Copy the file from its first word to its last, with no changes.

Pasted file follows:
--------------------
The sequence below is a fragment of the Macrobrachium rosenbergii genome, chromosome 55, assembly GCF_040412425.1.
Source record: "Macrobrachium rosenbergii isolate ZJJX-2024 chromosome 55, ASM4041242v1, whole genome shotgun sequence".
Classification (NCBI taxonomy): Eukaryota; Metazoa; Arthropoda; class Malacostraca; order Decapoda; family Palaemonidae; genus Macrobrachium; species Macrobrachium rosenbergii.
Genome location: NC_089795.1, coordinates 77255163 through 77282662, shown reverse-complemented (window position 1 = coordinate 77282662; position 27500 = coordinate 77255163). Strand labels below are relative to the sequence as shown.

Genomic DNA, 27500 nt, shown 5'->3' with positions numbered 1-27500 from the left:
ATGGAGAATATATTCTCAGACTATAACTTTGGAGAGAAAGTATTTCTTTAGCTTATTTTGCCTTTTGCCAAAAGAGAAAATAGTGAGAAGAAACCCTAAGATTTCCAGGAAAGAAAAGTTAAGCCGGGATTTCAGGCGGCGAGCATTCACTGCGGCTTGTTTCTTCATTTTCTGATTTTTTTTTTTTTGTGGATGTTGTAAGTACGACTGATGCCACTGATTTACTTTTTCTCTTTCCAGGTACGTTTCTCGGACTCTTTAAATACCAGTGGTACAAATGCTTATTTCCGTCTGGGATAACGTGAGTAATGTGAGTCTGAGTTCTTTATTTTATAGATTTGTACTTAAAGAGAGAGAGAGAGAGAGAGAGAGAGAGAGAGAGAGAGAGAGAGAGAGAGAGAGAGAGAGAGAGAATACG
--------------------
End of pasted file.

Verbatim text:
The sequence below is a fragment of the Macrobrachium rosenbergii genome, chromosome 55, assembly GCF_040412425.1.
Source record: "Macrobrachium rosenbergii isolate ZJJX-2024 chromosome 55, ASM4041242v1, whole genome shotgun sequence".
Classification (NCBI taxonomy): Eukaryota; Metazoa; Arthropoda; class Malacostraca; order Decapoda; family Palaemonidae; genus Macrobrachium; species Macrobrachium rosenbergii.
Genome location: NC_089795.1, coordinates 77255163 through 77282662, shown reverse-complemented (window position 1 = coordinate 77282662; position 27500 = coordinate 77255163). Strand labels below are relative to the sequence as shown.

Genomic DNA, 27500 nt, shown 5'->3' with positions numbered 1-27500 from the left:
ATGGAGAATATATTCTCAGACTATAACTTTGGAGAGAAAGTATTTCTTTAGCTTATTTTGCCTTTTGCCAAAAGAGAAAATAGTGAGAAGAAACCCTAAGATTTCCAGGAAAGAAAAGTTAAGCCGGGATTTCAGGCGGCGAGCATTCACTGCGGCTTGTTTCTTCATTTTCTGATTTTTTTTTTTTTGTGGATGTTGTAAGTACGACTGATGCCACTGATTTACTTTTTCTCTTTCCAGGTACGTTTCTCGGACTCTTTAAATACCAGTGGTACAAATGCTTATTTCCGTCTGGGATAACGTGAGTAATGTGAGTCTGAGTTCTTTATTTTATAGATTTGTACTTAAAGAGAGAGAGAGAGAGAGAGAGAGAGAGAGAGAGAGAGAGAGAGAGAGAGAGAGAGAGAGAGAGAATACG